Fig. 2
Construction of pFastBac vectors. T. gondii ROP4 gene and influenza M1 were cloned into the pFastBac with SphI/KpnI and EcoRI/XhoI enzymes, respectively, resulting in pFastbac plasmids containing T. gondii ROP 4 (A) or M1 (B).
Fig. 3
Production of virus-like particles (VLPs). pFastBac plasmids containing ROP4 or M1 were transfected into Sf9 cells, respectively, and baculoviruses expressing T. gondii ROP4 or influenza M1 were generated. Recombinant baculovirus was coinfected into Sf9 cells, and the VLPs were produced. A, Normal SF9 cells; B, VLP-producing cells.
Fig. 4
Electron microscopy examination. Transmission electronic microscopy was used to characterize M1 VLPs morphologically. Negative staining electron microscopy of influenza M1 VLPs was performed. A, Diagram of the M1 VLPs; B, M1 VLPs containing T. gondii ROP 4 under EM.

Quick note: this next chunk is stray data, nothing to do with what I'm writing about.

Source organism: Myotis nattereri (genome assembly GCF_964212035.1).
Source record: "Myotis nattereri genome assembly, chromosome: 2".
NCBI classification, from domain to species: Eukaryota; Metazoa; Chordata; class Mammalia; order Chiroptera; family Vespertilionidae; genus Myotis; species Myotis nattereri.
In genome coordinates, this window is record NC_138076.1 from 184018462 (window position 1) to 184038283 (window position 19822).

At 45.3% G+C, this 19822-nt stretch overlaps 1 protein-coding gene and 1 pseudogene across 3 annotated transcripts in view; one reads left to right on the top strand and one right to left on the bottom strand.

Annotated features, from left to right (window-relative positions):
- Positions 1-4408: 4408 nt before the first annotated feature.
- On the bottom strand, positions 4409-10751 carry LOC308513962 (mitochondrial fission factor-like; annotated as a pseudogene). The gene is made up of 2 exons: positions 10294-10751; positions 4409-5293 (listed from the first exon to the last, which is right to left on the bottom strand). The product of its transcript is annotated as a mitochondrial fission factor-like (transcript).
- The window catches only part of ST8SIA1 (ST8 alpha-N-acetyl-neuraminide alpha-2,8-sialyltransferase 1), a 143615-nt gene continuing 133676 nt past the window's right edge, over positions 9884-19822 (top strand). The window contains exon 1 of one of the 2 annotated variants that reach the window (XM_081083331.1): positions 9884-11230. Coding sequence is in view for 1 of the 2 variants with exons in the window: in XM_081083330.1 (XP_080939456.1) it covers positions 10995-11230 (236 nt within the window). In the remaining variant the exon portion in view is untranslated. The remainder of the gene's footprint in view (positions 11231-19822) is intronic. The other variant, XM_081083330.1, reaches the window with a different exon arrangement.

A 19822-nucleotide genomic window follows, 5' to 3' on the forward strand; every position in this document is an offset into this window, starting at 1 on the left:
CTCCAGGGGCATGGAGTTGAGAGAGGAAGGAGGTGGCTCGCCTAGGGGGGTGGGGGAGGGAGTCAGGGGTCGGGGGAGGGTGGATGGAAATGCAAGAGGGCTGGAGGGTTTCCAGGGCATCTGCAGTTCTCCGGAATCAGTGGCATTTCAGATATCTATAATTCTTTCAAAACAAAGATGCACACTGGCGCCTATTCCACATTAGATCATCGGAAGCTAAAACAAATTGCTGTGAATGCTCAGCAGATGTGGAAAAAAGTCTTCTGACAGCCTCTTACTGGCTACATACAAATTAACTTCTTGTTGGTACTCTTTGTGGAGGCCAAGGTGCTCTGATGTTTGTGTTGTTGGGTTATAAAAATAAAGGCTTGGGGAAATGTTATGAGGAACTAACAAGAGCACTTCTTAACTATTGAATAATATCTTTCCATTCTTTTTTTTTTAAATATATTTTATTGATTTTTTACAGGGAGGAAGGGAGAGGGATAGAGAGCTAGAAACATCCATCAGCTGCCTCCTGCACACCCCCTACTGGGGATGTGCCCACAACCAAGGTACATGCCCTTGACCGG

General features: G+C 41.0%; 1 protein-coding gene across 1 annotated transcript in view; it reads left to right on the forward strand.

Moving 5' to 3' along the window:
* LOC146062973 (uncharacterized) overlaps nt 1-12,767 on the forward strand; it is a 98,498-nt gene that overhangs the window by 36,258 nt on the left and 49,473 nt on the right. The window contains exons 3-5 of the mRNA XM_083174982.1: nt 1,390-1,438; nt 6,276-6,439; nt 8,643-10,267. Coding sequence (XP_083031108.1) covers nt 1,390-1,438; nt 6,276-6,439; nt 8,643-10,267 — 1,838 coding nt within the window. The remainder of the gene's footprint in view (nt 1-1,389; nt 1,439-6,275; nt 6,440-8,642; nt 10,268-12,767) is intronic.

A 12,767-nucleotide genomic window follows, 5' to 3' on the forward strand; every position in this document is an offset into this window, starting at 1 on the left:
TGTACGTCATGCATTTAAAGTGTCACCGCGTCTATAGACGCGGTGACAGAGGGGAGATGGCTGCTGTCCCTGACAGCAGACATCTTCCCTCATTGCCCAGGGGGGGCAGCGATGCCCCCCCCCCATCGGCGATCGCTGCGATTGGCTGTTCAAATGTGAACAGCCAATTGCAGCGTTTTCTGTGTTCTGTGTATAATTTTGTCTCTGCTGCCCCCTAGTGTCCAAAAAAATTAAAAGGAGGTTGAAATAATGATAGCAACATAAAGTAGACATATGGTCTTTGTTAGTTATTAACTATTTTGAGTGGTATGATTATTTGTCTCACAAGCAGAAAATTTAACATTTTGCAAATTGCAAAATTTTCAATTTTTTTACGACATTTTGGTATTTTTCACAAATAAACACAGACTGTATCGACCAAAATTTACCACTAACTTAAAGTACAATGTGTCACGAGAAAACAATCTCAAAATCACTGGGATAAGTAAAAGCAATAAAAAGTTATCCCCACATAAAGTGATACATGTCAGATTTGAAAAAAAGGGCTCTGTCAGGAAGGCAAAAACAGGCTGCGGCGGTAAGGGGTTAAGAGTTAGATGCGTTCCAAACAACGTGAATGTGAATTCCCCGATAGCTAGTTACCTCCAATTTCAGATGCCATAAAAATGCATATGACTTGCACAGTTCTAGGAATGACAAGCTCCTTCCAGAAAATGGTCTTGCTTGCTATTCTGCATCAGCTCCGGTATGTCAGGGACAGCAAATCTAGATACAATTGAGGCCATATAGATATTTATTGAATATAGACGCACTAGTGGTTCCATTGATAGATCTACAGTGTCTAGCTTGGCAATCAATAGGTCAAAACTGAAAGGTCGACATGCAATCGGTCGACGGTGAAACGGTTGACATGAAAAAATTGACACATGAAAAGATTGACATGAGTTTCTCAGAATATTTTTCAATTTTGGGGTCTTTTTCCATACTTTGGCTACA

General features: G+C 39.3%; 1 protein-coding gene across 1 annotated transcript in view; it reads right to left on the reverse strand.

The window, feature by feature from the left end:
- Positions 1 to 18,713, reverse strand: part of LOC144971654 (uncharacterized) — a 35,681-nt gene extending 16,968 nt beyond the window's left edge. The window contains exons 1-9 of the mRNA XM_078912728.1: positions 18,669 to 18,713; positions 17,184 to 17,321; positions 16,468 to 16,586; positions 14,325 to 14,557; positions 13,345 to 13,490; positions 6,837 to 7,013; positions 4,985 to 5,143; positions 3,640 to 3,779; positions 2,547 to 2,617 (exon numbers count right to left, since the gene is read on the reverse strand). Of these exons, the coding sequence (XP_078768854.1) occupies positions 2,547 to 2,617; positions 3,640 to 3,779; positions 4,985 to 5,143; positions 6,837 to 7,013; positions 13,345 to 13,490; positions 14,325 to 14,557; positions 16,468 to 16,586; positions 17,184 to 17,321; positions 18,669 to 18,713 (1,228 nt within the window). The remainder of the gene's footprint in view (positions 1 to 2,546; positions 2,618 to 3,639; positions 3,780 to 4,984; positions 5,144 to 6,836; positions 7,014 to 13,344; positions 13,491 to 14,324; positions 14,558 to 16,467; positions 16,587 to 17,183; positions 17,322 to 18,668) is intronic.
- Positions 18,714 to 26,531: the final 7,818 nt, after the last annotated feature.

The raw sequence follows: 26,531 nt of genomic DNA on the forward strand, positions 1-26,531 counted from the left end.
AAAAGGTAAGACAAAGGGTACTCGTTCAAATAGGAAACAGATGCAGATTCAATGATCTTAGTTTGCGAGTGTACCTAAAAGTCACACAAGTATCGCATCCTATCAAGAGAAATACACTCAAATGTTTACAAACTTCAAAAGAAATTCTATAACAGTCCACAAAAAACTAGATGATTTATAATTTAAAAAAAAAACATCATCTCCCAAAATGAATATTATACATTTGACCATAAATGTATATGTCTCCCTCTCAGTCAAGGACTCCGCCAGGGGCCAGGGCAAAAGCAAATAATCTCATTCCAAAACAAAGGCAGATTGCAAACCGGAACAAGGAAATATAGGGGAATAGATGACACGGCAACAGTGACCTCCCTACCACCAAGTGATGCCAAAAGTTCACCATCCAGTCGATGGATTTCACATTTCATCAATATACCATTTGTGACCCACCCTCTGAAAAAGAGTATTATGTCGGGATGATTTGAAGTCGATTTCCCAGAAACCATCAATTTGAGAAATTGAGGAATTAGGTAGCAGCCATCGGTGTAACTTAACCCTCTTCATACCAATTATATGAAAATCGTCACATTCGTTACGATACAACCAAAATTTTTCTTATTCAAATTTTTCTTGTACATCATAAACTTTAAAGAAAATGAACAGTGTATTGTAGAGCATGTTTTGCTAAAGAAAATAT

Fig. 5
Reactivity of M1 VLPs with T. gondii antibody by western blot. A total of 40, 8, and 1.6 μg of M1 VLPs were loaded per lane. Polyclonal mouse anti-T. gondii (ME49) antibody was used to probe T. gondii ROP4 protein (63kD), and monoclonal anti-M1 antibody was used to probe influenza M1 protein (28kD). Thus, T. gondii ROP4 (TgROP4) and influenza M1 proteins were identified, respectively, by western blot.
Fig. 6
M1 VLPs as a coating antigen reacted with T. gondii antibody. Mice were infected with T. gondii (ME49) and 1 month later, mouse sera were collected. M1 VLPs were coated onto 96-well plates, and collected sera were serially diluted and used as a primary antibody to determine IgG antibody responses using ELISA. Higher levels of IgG antibody responses were detected when M1 VLPs as coating antigens.
Fig. 7
IgG cross-reactivity of M1 VLPs containing T. gondii ROP4 with Plasmodium berghei-infected mouse sera. M1 VLPs containing T. gondii ROP4 were coated onto 96-well pates, and P. berghei-infected mouse sera were used as primary antibodies. Then, IgG cross-reactivity was determined using ELISA. A higher level of IgG cross-reactivity of M1 VLPs with P. berghei-infected sera was detected when M1 VLPs as coating antigens (*P< 0.05).